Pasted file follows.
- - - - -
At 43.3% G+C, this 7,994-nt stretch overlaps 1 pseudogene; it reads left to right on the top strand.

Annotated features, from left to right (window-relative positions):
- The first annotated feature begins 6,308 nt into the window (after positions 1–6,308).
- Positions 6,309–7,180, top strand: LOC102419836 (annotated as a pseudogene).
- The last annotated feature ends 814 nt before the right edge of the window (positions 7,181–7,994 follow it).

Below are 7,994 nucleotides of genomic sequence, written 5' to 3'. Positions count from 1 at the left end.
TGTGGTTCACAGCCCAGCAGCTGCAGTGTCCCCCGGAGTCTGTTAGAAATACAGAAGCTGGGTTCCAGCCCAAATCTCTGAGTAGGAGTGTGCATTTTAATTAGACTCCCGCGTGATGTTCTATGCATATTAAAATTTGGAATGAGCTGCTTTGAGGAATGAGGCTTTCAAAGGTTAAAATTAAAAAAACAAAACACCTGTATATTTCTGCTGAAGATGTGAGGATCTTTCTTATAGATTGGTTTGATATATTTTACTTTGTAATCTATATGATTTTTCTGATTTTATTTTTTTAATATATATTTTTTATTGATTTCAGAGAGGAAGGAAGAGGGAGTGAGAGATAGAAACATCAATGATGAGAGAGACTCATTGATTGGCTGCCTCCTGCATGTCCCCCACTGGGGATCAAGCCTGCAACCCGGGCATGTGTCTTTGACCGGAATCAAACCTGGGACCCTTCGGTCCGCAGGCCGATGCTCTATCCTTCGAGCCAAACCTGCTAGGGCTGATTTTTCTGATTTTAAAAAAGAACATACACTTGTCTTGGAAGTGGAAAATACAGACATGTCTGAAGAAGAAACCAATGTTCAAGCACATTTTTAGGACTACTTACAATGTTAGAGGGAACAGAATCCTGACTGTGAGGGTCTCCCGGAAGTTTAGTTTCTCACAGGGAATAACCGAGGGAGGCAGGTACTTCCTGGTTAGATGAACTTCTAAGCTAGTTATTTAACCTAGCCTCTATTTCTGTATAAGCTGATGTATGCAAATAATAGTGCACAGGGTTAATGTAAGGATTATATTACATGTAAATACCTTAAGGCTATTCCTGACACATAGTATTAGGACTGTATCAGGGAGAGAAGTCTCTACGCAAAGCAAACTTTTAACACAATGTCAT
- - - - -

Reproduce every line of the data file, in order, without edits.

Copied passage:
At 43.3% G+C, this 7,994-nt stretch overlaps 1 pseudogene; it reads left to right on the top strand.

Annotated features, from left to right (window-relative positions):
- The first annotated feature begins 6,308 nt into the window (after positions 1–6,308).
- Positions 6,309–7,180, top strand: LOC102419836 (annotated as a pseudogene).
- The last annotated feature ends 814 nt before the right edge of the window (positions 7,181–7,994 follow it).

Below are 7,994 nucleotides of genomic sequence, written 5' to 3'. Positions count from 1 at the left end.
TGTGGTTCACAGCCCAGCAGCTGCAGTGTCCCCCGGAGTCTGTTAGAAATACAGAAGCTGGGTTCCAGCCCAAATCTCTGAGTAGGAGTGTGCATTTTAATTAGACTCCCGCGTGATGTTCTATGCATATTAAAATTTGGAATGAGCTGCTTTGAGGAATGAGGCTTTCAAAGGTTAAAATTAAAAAAACAAAACACCTGTATATTTCTGCTGAAGATGTGAGGATCTTTCTTATAGATTGGTTTGATATATTTTACTTTGTAATCTATATGATTTTTCTGATTTTATTTTTTTAATATATATTTTTTATTGATTTCAGAGAGGAAGGAAGAGGGAGTGAGAGATAGAAACATCAATGATGAGAGAGACTCATTGATTGGCTGCCTCCTGCATGTCCCCCACTGGGGATCAAGCCTGCAACCCGGGCATGTGTCTTTGACCGGAATCAAACCTGGGACCCTTCGGTCCGCAGGCCGATGCTCTATCCTTCGAGCCAAACCTGCTAGGGCTGATTTTTCTGATTTTAAAAAAGAACATACACTTGTCTTGGAAGTGGAAAATACAGACATGTCTGAAGAAGAAACCAATGTTCAAGCACATTTTTAGGACTACTTACAATGTTAGAGGGAACAGAATCCTGACTGTGAGGGTCTCCCGGAAGTTTAGTTTCTCACAGGGAATAACCGAGGGAGGCAGGTACTTCCTGGTTAGATGAACTTCTAAGCTAGTTATTTAACCTAGCCTCTATTTCTGTATAAGCTGATGTATGCAAATAATAGTGCACAGGGTTAATGTAAGGATTATATTACATGTAAATACCTTAAGGCTATTCCTGACACATAGTATTAGGACTGTATCAGGGAGAGAAGTCTCTACGCAAAGCAAACTTTTAACACAATGTCAT